State appealing murder charges acquitted due to exploitative undercover agents

The state is appealing an embarrassing defeat where the court threw out much of the charges in a presumed open-shut attempted murder case.

March 2, 2015 17:58
2 minute read.
Crime scene [illustrative]

Crime scene [illustrative]. (photo credit: INGIMAGE)

The state on Monday appealed to the Supreme Court over its defeat when a three-judge panel of the Jerusalem District Court on January 20 acquitted Solomon Radai of attempted murder and arson.

The state said the lower court decision was wrong on key issues.

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Whether the Supreme Court agrees with the state or the lower court could have wide-ranging implications for the use of undercover operatives.

A remaining charge accusing Beit Shemesh man Radai, an oleh from Ethiopia, of murdering his wife, Phukate Bogale, a foreign worker living in Jerusalem, 12 years ago has not, as of now, been thrown out, but following the Jerusalem court decision, many said that charge may be vulnerable, with the court blasting the police and its undercover operative for aggressively egging Radai on to commit some of the alleged crimes. Police found her body, stabbed and beaten, in a cave near the caravan site at Givat Hamatos in the capital on April 26, 2003.

The lower court had said, “the initiative and activism of the police in exploiting the fragile mental state of the accused after he was detained, exacerbates the tampering” with his actions “sufficiently to annul the accusations” regarding arson and attempted murder of a man designated by the police’s undercover operative.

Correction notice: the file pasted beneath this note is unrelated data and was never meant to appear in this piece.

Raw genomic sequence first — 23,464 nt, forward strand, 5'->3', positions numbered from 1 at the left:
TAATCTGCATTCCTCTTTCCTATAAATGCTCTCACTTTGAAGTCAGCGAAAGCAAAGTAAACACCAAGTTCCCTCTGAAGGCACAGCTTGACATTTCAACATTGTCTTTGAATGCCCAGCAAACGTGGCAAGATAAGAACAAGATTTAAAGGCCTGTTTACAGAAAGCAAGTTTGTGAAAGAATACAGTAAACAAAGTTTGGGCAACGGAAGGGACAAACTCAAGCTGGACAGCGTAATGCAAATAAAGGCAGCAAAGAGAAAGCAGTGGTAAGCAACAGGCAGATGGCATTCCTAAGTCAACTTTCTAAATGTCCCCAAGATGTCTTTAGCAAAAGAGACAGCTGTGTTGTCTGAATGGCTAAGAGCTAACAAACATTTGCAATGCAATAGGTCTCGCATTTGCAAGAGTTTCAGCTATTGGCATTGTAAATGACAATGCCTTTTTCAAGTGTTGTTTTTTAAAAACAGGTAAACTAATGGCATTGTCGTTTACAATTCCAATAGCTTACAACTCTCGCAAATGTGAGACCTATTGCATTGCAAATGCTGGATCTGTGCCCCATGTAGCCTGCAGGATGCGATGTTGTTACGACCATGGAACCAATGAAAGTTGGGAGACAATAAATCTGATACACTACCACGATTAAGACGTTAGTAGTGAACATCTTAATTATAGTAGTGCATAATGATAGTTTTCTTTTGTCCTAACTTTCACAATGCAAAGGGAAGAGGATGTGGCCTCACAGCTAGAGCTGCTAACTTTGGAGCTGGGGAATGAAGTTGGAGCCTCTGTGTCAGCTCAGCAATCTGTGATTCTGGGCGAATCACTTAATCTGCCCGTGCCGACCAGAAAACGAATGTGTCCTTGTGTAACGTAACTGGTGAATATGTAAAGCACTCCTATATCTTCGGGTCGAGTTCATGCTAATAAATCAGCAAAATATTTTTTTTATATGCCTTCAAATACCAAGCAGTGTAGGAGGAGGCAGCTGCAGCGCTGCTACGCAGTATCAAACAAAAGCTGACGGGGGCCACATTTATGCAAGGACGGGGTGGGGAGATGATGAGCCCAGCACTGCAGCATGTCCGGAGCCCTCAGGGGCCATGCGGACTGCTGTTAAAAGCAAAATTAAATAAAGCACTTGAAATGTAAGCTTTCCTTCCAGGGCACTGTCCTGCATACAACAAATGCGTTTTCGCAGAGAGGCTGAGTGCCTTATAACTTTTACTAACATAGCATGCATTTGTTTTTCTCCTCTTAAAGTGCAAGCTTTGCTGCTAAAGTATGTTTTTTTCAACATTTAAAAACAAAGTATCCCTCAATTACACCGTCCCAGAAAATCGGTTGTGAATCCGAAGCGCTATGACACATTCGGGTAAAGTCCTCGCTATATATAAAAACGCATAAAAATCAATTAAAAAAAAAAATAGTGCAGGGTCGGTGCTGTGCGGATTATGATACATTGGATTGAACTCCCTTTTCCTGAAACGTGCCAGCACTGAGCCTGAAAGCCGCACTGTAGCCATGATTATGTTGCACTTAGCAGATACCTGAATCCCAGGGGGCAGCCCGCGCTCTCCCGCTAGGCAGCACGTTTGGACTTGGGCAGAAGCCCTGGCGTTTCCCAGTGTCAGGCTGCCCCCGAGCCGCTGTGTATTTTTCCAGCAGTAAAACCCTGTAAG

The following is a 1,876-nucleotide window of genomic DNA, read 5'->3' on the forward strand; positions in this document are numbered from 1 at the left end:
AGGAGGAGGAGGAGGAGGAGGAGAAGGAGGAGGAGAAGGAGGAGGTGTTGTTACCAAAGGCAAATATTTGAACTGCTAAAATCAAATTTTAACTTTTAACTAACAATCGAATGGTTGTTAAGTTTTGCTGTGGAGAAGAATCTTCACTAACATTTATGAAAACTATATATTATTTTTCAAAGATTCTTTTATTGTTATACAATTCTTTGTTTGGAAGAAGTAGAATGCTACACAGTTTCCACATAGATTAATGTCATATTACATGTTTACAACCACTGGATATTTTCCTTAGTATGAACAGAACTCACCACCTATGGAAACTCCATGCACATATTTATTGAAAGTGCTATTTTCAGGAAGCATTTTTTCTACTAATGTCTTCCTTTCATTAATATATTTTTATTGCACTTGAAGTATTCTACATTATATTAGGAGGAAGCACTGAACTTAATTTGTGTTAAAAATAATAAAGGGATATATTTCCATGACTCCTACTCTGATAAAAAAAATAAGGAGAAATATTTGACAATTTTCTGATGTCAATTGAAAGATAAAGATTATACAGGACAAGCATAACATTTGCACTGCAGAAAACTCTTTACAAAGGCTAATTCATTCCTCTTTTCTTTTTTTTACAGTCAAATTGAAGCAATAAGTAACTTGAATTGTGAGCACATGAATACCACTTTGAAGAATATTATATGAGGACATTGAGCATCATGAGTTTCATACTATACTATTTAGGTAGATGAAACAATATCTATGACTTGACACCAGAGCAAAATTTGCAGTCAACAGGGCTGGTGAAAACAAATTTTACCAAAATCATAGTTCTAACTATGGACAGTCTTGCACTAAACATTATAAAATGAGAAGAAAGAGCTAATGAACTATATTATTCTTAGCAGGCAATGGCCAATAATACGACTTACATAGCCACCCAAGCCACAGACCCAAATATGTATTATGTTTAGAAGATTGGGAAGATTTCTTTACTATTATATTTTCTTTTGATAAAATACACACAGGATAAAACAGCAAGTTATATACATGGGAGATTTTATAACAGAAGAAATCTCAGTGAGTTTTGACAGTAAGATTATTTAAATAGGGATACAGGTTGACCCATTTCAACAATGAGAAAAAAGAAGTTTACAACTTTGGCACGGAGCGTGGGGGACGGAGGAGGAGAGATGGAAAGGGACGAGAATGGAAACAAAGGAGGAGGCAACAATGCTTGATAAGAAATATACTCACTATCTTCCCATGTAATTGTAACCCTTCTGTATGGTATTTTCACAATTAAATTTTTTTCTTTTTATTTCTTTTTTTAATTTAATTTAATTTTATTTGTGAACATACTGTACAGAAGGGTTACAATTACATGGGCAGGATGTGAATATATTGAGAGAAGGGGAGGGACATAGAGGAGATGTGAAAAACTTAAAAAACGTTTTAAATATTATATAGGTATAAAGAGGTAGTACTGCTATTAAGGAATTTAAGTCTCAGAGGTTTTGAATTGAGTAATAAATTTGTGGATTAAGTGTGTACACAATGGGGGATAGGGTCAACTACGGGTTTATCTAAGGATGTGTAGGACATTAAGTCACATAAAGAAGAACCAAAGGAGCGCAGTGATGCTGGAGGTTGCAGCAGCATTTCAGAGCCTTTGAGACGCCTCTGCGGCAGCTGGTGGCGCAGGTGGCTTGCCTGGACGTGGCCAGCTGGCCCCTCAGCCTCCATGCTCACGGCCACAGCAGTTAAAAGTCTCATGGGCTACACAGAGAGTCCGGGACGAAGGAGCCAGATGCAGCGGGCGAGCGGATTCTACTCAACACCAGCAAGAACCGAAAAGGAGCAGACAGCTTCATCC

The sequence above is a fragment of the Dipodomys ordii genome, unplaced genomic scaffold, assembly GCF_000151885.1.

It is common for police to use undercover operatives, sometimes planted in jail as “convicts” to gain the trust of persons they suspect of crimes.

The usual goal, as here, is to get the suspect to confess to the undercover person, once that person has won their trust.

A parallel tactic is where an undercover operative poses as an additional party in an illegal transaction to draw in the suspect to committing to an illegal transaction.

While these tactics are considered proper and even creative, the court said the operative in this case went too far.

The lower court said the operative planted the arson idea in Radai’s head, assisted him and paid him for perpetrating the act, to get back at someone who owed him a debt.

Next, it said that the operative returned to Radai with a request to car-bomb the same person who owed him a debt.

The lower court said the operative was so aggressive that it could not allow a trial of Radai, as it was very unclear that Radai would have undertaken the crimes without the operative planting them in his head.

Though the murder charge against his wife, which allegedly Radai admitted to on tape to the operative, was not, as of now, been thrown out, it may be as the operative’s credibility may be compromised.

The state’s appeal focuses on two main points where it says the lower court decision was wrong.

First, the state said that as a matter of legal precedent, the court should not have taken into account the defenses that it used to acquit Radai until the sentencing stage of the proceeding, only after convicting Radai.

Second, the state said that even if the court found that the undercover agent had gone beyond his mandate, that in this case any violation of the mandate was still insufficient to invoke the legal principle of a rogue or “inciting operative” in a way that would affect the court’s final decisions on the key legal issues.

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